AP: You found yourself back in Wales.
AP: And umm and what’s that been like for participatory arts and what you’ve done?
BPW: After Spare Tyre I went and I lived away from the U.K. for a couple of years umm the majority of it I spent working teaching English in Poland. Umm and during that time actually what I, what I worked out, I missed the group, the incTheatre group. It was people like Bob and and David Munns and and Ell- is it Ellie, Ellie?
AP: It is Ellie (laughs)
BPW: Umm that came to my mind and that sort of, and being around that group. So when I joined the company one of the first things that I introduced umm was the Hijinx Unity Festival. Umm and the, so the Unity Festival is an inclusive arts festival. So it’s for companies like, like Hijinx and like Spare Tyre and that’s very much because my, having worked for both organisations I felt that the work we were both doing was was fantastic but didn’t get the recognition. We had an opportunity to create a partnership with quite high profile venue to offer a platform umm for companies to perform. So Spare Tyre actually came down for the first festival that we ran which was lovely.
AP: Yeah, with DarkInc. (laughs)
BPW: Yeah, with DarkInc! Which was brilliant, lovely kind of link to be able to kind of bring both the companies together. The festival has, reflects the sort of growth umm that the company and participatory arts I guess within Wales has had in the ten years I’ve been with the company. Umm because from that kind of first festival which we did for, I don’t know, maybe about a five grand budget or something (laughs) now it’s become this big umm event that encompasses sort of theatre performances, international programme and street performance and, and all sorts and it’s something that people, umm you know, really want to be part of in terms of part of the programme. Umm and I also think, in Wales at least, it has helped to push to the forefront umm some of the companies that are working inclusively in disability arts and disabled artists as well umm over the ten years.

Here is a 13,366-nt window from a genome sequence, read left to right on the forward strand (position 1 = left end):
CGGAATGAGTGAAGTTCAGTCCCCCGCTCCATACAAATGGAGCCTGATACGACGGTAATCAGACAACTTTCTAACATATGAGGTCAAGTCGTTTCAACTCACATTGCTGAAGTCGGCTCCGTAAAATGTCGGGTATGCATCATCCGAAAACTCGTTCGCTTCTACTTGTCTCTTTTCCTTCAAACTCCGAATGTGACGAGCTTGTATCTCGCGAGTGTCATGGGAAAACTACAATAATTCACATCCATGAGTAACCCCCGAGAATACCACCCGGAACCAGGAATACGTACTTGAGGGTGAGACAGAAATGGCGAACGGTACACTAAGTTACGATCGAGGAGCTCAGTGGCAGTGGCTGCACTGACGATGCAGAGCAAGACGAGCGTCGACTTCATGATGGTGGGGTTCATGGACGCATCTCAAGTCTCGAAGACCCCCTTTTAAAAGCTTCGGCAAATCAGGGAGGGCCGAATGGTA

AP: How do you weigh up the issues around community and professional theatre?
BPW: In terms of the festival, it’s a really fine line. Do, will an audience want to pay to see this? That aren’t an audience of friends, fans family and pe- associates of the performers. So that I mean, that’s the kind of cutthroat if you like for me difference between what gets programmed umm on the stages. In the ticketed programme for the festival because we’re constantly trying to fight the battle and convince people that, you know, there should be no stigma attached to this work. Umm but there is.
AP: There is huge.
BPW: There is (laughs) and that stigma, put bluntly, is that it will be of a lower standard. Or that it wont be for me. We also have our community group if you like, Odyssey Theatre.
BPW: Which is actually, is what umm influenced the company to start working inclusively 15/20 years ago. Umm and they’re still running and so they put on a Christmas show and they get their experience and performance experience through that. So many of our students go through academy the Odyssey and them umm at some point end up in one of our touring productions.